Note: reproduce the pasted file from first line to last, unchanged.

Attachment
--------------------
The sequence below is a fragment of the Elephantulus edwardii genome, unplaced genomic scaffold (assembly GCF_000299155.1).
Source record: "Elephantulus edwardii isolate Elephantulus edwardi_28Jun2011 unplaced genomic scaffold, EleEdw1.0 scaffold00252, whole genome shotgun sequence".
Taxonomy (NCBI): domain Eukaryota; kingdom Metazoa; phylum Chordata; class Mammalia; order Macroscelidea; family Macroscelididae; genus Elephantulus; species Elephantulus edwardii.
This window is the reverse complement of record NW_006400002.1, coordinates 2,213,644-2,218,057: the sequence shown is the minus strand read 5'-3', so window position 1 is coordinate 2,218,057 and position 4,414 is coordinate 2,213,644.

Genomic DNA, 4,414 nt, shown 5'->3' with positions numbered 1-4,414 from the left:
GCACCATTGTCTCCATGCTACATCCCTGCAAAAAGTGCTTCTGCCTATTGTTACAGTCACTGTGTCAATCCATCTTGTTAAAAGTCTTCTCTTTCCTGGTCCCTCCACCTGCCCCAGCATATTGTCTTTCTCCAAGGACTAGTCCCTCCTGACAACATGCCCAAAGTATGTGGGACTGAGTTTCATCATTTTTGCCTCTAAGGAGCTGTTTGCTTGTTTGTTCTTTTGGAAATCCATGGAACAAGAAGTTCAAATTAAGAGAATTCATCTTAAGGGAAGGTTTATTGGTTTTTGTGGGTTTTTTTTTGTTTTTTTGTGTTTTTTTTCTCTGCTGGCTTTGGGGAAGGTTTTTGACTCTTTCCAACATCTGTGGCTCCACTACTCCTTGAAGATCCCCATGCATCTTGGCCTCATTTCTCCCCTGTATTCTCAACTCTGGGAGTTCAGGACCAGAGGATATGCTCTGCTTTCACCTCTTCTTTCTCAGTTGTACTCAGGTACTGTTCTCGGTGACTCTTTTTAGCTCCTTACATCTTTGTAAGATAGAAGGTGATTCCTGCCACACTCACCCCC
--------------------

The sequence below is a fragment of the Elephantulus edwardii genome, unplaced genomic scaffold (assembly GCF_000299155.1).
Source record: "Elephantulus edwardii isolate Elephantulus edwardi_28Jun2011 unplaced genomic scaffold, EleEdw1.0 scaffold00252, whole genome shotgun sequence".
Taxonomy (NCBI): domain Eukaryota; kingdom Metazoa; phylum Chordata; class Mammalia; order Macroscelidea; family Macroscelididae; genus Elephantulus; species Elephantulus edwardii.
This window is the reverse complement of record NW_006400002.1, coordinates 2,213,644-2,218,057: the sequence shown is the minus strand read 5'-3', so window position 1 is coordinate 2,218,057 and position 4,414 is coordinate 2,213,644.

Genomic DNA, 4,414 nt, shown 5'->3' with positions numbered 1-4,414 from the left:
GCACCATTGTCTCCATGCTACATCCCTGCAAAAAGTGCTTCTGCCTATTGTTACAGTCACTGTGTCAATCCATCTTGTTAAAAGTCTTCTCTTTCCTGGTCCCTCCACCTGCCCCAGCATATTGTCTTTCTCCAAGGACTAGTCCCTCCTGACAACATGCCCAAAGTATGTGGGACTGAGTTTCATCATTTTTGCCTCTAAGGAGCTGTTTGCTTGTTTGTTCTTTTGGAAATCCATGGAACAAGAAGTTCAAATTAAGAGAATTCATCTTAAGGGAAGGTTTATTGGTTTTTGTGGGTTTTTTTTTGTTTTTTTGTGTTTTTTTTCTCTGCTGGCTTTGGGGAAGGTTTTTGACTCTTTCCAACATCTGTGGCTCCACTACTCCTTGAAGATCCCCATGCATCTTGGCCTCATTTCTCCCCTGTATTCTCAACTCTGGGAGTTCAGGACCAGAGGATATGCTCTGCTTTCACCTCTTCTTTCTCAGTTGTACTCAGGTACTGTTCTCGGTGACTCTTTTTAGCTCCTTACATCTTTGTAAGATAGAAGGTGATTCCTGCCACACTCACCCCC